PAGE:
In its suit to obtain Mueller investigation grand jury materials, the House of Representatives has highlighted what it argues is a contradiction that "cannot be reconciled" between the Justice Department's position on impeachment and that expressed by President Trump's lawyers in his impeachment trial before the Senate. While the department has argued that a Senate impeachment trial is not a "judicial proceeding," the president's attorneys referred to the Senate as a "court" in the impeachment proceedings.
Latest in Grand jury secrecy
Andrew McCabe, the former deputy director of the FBI who was uncharitably fired the day before his intended retirement, has been under criminal investigation for more than a year—some say at the inappropriate insistence of President Trump. McCabe may recently have received a bit of good news.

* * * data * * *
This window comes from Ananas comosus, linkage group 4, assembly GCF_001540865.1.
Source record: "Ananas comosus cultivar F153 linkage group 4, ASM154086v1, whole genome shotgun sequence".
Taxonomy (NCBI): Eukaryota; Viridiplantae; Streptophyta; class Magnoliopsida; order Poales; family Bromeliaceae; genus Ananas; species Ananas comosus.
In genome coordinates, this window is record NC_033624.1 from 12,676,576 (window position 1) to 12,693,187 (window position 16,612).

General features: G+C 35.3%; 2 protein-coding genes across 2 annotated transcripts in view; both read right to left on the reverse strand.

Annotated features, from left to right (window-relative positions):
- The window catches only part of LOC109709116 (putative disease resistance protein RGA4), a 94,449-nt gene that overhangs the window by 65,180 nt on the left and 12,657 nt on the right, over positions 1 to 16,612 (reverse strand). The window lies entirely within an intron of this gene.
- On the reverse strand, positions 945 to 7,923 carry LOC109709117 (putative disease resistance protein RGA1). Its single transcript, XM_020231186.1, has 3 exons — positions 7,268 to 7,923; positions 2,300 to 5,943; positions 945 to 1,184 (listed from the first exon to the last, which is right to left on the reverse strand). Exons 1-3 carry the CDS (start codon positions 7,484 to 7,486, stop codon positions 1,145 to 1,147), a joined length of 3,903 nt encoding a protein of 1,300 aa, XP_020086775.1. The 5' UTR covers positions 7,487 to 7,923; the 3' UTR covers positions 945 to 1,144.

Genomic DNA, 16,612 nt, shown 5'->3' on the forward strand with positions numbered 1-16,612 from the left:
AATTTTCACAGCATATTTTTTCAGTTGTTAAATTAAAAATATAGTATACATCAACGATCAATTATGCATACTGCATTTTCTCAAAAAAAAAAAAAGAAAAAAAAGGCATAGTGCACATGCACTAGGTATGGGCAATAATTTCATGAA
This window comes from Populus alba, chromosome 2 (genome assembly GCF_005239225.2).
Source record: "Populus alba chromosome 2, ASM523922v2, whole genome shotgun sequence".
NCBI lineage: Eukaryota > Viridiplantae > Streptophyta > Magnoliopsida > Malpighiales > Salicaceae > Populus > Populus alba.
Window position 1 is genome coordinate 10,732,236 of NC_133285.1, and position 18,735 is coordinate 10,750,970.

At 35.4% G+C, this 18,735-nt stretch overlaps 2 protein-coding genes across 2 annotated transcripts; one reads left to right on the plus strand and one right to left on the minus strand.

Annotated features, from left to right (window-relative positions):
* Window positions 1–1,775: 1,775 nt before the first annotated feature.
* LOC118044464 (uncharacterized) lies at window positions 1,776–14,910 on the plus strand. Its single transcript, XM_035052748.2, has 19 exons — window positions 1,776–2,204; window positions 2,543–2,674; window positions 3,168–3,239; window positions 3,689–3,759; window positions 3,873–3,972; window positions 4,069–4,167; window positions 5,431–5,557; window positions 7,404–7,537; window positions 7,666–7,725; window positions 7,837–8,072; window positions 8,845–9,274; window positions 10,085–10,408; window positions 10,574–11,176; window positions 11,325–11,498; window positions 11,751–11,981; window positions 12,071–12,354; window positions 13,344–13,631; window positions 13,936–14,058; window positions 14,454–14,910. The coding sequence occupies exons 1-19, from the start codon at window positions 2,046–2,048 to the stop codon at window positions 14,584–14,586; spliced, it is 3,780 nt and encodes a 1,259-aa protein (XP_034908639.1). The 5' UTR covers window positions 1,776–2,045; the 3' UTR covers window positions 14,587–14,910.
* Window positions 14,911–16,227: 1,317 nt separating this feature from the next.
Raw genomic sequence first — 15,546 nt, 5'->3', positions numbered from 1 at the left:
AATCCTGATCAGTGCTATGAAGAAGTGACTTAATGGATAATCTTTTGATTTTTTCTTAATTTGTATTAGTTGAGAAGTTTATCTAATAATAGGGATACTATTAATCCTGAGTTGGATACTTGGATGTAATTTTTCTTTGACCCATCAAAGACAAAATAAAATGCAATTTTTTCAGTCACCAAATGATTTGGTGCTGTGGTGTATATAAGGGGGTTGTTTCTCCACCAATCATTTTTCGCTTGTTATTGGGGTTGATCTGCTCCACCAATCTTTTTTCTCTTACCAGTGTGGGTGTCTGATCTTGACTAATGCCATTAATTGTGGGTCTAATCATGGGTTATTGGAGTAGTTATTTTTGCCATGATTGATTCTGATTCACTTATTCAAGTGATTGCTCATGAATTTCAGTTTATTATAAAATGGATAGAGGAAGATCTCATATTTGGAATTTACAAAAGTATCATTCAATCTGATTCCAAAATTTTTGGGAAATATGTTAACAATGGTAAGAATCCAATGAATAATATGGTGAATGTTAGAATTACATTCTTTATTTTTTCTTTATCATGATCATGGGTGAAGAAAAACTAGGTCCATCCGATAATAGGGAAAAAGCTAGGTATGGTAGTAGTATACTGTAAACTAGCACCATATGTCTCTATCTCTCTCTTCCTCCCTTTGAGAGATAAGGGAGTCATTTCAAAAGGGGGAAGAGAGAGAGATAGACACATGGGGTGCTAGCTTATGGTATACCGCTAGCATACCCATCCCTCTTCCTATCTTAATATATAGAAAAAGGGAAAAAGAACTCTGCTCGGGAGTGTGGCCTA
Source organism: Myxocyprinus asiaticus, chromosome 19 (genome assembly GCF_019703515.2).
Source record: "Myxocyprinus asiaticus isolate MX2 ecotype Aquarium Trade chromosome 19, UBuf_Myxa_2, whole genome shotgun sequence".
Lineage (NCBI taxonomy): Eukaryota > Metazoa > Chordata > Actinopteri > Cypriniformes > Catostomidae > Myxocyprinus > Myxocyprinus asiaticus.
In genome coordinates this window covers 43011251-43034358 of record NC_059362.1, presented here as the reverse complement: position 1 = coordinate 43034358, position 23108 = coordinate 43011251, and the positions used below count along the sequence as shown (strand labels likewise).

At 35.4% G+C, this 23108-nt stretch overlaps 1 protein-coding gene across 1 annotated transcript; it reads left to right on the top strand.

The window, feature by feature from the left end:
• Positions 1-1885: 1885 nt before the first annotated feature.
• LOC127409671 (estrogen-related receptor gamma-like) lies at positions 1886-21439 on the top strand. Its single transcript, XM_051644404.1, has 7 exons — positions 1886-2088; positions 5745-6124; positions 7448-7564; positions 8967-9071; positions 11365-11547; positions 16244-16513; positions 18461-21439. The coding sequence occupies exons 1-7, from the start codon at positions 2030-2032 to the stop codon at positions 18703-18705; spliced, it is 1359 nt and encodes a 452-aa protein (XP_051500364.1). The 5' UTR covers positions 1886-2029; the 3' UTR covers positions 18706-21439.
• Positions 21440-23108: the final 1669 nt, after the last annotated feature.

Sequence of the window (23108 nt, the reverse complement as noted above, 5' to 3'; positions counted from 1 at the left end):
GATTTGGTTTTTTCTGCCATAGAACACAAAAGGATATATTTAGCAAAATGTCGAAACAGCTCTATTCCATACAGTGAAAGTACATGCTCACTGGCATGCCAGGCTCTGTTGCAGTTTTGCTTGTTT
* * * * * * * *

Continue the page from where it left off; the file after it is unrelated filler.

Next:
McKeever v. Barr, a ruling issued by the U.S. Court of Appeals for the D.C. Circuit on April 5, rejects the argument that federal judges can release grand jury evidence whenever they think it’s in the public interest. The holding may be bad news for those in Congress who want to see such evidence from Special Counsel Robert Mueller’s report.
On April 5, the U.S. Court of Appeals for the D.C. Circuit ruled in McKeever v. Barr, a case concerning the court’s power to release material protected under grand jury secrecy. Its opinion, which holds that a district court lacks inherent authority to disclose the grand jury records, may make it more difficult for those who have called upon Attorney General William Barr to release Special Counsel Robert Mueller’s report to obtain its full and unredacted findings.